Does Your Child Often Complain About Stomachaches or Pain?
Does your child have chronic pain and associated depression and anxiety? Learn about the relationship between chronic pain syndromes and mental health disorders in children.
As a parent, it can be challenging to recognize your child’s pain — especially because children react differently to pain than adults do.
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Some children don’t want to discuss pain because they don’t want to visit the pediatrician. Younger children may not have developed the vocabulary to clearly express their pain in terms of location and how it feels.
There are also a variety of possible causes for chronic pain in kids, including a medical condition or mental health condition, such as depression or anxiety.
“Many times, pain syndromes come along with depressive and anxiety symptoms and if you first resolve any underlying medical issues, it helps with the depression and anxiety,” says psychiatrist Veena Ahuja, MD.
Chronic pain in children frequently manifests as headaches, including migraines; stomach pain or other gastrointestinal distress; or pain in the back or in the arms and legs.
Listen to your child carefully and watch for signs of pain, including:
In these cases, identifying and treating the medical cause of the pain allows the pain to subside and your child to relax and act more like himself.
Chronic pain often goes misdiagnosed or undiagnosed, especially in children. If it’s not treated, or not taken seriously, it can disrupt family routines and interfere with your child’s school and extracurricular activities.
It differs from acute pain, which lasts for a short time and has a distinct purpose. For example, if place your hand on a hot stove, the burn you feel causes you to quickly pull your hand away (preventing further damage).
Chronic pain, on the other hand, can linger and be more difficult to pinpoint. It may come from physical trauma, a disease or disability, surgery or another medical procedure.
If your child has a medical condition causing chronic pain, he or she may also struggle with related depression and anxiety. He or she may struggle more at school while trying to manage medical symptoms.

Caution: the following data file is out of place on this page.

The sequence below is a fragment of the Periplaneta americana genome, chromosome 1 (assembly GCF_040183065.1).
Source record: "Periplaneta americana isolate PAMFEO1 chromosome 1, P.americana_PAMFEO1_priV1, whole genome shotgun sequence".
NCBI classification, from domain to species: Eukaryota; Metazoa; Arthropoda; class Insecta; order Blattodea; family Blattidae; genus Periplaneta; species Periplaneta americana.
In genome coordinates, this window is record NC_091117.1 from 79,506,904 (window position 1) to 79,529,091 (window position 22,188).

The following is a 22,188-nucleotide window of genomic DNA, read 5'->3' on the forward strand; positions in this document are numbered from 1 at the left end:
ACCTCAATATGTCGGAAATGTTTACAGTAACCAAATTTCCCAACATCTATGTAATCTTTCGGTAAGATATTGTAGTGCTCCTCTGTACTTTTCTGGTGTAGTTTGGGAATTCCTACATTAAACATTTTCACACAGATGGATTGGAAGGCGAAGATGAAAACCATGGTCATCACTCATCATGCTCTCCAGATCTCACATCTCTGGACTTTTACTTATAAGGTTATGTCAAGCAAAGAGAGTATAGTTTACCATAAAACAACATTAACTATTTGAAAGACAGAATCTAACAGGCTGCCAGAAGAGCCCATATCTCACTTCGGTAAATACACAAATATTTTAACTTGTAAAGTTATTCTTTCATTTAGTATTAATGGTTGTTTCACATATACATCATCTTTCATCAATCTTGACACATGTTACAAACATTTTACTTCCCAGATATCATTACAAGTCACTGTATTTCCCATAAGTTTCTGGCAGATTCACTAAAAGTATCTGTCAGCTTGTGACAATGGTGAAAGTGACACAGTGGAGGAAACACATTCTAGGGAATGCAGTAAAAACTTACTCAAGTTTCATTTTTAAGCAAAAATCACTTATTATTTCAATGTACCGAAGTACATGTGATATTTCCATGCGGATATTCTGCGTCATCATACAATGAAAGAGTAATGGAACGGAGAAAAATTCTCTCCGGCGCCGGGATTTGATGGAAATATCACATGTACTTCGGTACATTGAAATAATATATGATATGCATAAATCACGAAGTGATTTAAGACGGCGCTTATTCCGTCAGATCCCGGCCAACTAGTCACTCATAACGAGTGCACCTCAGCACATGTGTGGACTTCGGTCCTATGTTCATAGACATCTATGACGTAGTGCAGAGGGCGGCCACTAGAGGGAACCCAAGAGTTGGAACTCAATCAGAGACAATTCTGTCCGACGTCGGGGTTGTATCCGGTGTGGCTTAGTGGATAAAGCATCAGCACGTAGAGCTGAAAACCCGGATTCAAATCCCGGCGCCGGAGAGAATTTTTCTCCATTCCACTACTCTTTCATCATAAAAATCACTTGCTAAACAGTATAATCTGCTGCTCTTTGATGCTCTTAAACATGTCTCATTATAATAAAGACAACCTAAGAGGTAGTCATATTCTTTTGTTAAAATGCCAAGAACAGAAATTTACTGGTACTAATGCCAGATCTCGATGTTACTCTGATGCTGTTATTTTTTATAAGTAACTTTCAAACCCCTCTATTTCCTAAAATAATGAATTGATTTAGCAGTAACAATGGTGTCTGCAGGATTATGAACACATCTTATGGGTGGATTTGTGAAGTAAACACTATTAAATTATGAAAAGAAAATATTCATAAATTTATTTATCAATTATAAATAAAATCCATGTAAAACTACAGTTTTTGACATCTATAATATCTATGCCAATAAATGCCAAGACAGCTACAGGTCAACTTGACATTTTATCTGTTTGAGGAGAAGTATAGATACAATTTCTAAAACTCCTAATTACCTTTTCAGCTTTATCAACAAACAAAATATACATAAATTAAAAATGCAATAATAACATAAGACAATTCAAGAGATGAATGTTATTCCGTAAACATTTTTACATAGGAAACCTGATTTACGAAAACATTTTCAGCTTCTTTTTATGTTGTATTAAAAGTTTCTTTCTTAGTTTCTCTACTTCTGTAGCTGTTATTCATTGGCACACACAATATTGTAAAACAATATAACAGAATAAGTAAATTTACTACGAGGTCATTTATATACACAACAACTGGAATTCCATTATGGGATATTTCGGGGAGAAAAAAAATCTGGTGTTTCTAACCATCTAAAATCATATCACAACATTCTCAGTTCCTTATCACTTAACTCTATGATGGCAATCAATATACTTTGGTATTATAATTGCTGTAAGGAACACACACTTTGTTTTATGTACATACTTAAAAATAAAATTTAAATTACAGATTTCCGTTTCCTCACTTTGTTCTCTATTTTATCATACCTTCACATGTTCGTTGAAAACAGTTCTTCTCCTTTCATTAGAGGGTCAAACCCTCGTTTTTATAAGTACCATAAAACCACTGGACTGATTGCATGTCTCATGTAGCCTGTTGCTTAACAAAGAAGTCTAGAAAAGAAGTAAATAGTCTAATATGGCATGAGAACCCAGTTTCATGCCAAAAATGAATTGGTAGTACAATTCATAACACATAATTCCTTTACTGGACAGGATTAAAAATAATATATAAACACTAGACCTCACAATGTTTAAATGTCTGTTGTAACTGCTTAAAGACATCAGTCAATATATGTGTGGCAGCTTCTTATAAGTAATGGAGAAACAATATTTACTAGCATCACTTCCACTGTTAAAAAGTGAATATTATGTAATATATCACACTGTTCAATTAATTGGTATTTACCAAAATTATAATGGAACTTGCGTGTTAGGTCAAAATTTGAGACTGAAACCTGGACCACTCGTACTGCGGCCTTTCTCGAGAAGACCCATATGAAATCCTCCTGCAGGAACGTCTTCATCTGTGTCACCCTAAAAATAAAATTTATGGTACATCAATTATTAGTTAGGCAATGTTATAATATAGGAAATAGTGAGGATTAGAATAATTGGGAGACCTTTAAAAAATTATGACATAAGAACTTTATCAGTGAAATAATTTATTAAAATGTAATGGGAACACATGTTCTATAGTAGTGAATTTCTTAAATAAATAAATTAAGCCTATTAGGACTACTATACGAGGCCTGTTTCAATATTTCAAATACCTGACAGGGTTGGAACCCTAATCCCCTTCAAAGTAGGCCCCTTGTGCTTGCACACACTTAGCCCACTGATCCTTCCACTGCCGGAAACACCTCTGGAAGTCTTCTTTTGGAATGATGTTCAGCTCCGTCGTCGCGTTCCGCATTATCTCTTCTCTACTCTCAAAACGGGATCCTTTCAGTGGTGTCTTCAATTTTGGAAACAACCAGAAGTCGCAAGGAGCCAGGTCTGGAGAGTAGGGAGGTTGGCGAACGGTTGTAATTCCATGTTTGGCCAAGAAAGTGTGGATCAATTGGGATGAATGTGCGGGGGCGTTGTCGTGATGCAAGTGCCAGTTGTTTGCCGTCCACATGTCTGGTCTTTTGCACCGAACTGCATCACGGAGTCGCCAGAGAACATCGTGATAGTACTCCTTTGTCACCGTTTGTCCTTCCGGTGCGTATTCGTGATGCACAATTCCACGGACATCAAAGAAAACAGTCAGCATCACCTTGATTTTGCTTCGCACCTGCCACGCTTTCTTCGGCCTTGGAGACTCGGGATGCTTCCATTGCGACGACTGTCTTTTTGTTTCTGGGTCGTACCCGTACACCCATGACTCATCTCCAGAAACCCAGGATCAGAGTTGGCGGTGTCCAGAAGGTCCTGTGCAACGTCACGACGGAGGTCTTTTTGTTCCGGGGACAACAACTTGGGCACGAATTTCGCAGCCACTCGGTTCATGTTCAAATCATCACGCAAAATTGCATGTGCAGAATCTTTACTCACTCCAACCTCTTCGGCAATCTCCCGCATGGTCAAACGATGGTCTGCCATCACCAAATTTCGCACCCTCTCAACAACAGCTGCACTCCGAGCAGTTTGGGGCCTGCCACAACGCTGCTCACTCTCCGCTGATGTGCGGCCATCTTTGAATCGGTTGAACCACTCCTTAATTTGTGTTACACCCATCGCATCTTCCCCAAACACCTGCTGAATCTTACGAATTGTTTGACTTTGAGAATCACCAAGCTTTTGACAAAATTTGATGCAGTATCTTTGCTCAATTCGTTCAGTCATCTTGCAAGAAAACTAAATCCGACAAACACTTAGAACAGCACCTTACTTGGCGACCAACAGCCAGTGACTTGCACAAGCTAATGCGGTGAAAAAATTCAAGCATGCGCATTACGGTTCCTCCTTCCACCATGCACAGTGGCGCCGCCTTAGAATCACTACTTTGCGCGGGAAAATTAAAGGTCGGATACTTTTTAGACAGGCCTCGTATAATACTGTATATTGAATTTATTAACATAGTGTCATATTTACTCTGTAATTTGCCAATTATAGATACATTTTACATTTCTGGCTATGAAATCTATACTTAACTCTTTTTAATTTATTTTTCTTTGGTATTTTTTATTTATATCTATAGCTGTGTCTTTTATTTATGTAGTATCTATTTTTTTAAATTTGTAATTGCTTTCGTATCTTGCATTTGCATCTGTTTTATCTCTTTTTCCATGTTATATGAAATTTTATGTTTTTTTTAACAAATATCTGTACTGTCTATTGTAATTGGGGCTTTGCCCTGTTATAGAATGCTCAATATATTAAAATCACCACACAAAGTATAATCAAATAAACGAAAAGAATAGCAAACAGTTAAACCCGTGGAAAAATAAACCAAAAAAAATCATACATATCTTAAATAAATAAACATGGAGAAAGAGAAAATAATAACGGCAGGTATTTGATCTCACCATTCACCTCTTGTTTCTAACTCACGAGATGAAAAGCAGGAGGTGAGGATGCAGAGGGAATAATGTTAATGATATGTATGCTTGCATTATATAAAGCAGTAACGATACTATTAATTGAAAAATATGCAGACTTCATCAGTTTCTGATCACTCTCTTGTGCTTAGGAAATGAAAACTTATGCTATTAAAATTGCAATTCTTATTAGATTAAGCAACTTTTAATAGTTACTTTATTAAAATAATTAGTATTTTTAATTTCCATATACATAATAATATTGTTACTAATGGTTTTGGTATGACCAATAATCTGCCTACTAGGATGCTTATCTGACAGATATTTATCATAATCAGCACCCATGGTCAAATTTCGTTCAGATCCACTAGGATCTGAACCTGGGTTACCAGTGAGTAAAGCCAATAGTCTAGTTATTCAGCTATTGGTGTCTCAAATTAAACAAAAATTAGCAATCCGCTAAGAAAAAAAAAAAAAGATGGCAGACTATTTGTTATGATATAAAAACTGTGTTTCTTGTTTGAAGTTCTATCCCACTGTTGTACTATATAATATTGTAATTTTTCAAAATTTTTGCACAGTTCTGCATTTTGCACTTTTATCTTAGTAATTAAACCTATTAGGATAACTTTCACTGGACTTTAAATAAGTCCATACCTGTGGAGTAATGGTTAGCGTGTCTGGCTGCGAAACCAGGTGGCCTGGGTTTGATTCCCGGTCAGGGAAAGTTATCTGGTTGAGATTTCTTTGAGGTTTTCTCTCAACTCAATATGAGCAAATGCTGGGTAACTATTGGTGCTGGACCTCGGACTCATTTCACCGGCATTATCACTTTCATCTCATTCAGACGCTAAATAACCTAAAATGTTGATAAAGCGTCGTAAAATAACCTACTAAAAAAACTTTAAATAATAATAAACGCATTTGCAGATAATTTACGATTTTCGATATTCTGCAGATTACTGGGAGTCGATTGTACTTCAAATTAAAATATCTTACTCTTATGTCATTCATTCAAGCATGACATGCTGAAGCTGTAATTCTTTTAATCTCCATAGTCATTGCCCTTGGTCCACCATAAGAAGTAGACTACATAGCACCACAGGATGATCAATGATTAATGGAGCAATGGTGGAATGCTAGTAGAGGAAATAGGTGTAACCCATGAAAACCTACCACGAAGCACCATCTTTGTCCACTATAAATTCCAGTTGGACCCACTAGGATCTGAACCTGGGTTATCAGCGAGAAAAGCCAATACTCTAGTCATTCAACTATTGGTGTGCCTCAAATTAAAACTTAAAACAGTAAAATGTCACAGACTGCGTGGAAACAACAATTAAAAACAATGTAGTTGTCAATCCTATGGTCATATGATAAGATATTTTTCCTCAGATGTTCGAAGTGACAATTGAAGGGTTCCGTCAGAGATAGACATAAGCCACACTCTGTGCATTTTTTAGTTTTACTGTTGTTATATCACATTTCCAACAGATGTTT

Not all chronic pain has an underlying physical cause.
“Depression and anxiety can cause a child’s chronic pain, and the symptoms are different than those associated with pain that has a medical cause,” says Dr. Ahuja.
Kids who struggle with chronic pain arising from depression and anxiety do not move into a more normal psychological state even when not having a pain crisis.
“In these cases, chronic pain is an invisible disease, leaving no visible markers for evaluation,” says Dr. Ahuja. “This often causes the child’s family and physician to view the child’s complaints with skepticism.”
If the doctor finds no medical cause for the pain (e.g., chronic nausea, headaches) you may suspect your child is faking the symptoms to avoid school or other things he views as unpleasant.
But a pediatrician who understands how chronic pain works in children will recognize that your child’s complaints may arise from an underlying mental health problem.
In this case, the pediatrician will likely refer your child to a psychologist for evaluation. “Depression and anxiety are both surprisingly common in children and, left untreated, can cause them to experience debilitating chronic pain,” says Dr. Ahuja.
Encourage your child when preparing to visit the psychologist. Let him know you take his pain seriously.
Help him better express his pain by going over words that clarify how it feels, such as:
Help your child point to the body part that hurts and ask him to trace the pain’s pathway if not localized. Talk about how to explain emotions as well. Is he sad, anxious, afraid?
It’s up to you to act as your child’s advocate when it comes to treatment and pain management. Ask doctors to help manage your child’s pain even as they are trying to identify its source.
You may want to seek out a pediatric pain management program, Dr. Ahuja says. These programs specialize in helping children and their families cope with chronic pain. They are especially geared for children and teens whose pain interferes with normal activities.
A comprehensive pediatric pain management program treats children who suffer from chronic:
A pediatric pain program treats the physical pain while the mental health physician works to treat the depression and anxiety that accompany it.
Not only do they have medications that can help control pain, but they also give children and teens access to coping skills and other methods of pain control, including biofeedback techniques, cognitive behavioral therapy and hydrotherapy.
If left unaddressed, chronic pain can impact children in ways that will follow them into adulthood and even old age. Advocate for your child or adolescent by ensuring that his or her chronic pain and any associated issues receive specialized treatment.
As doctors learn more about the interplay between pediatric pain and mental health disorders, they are able to offer more help for these young patients.
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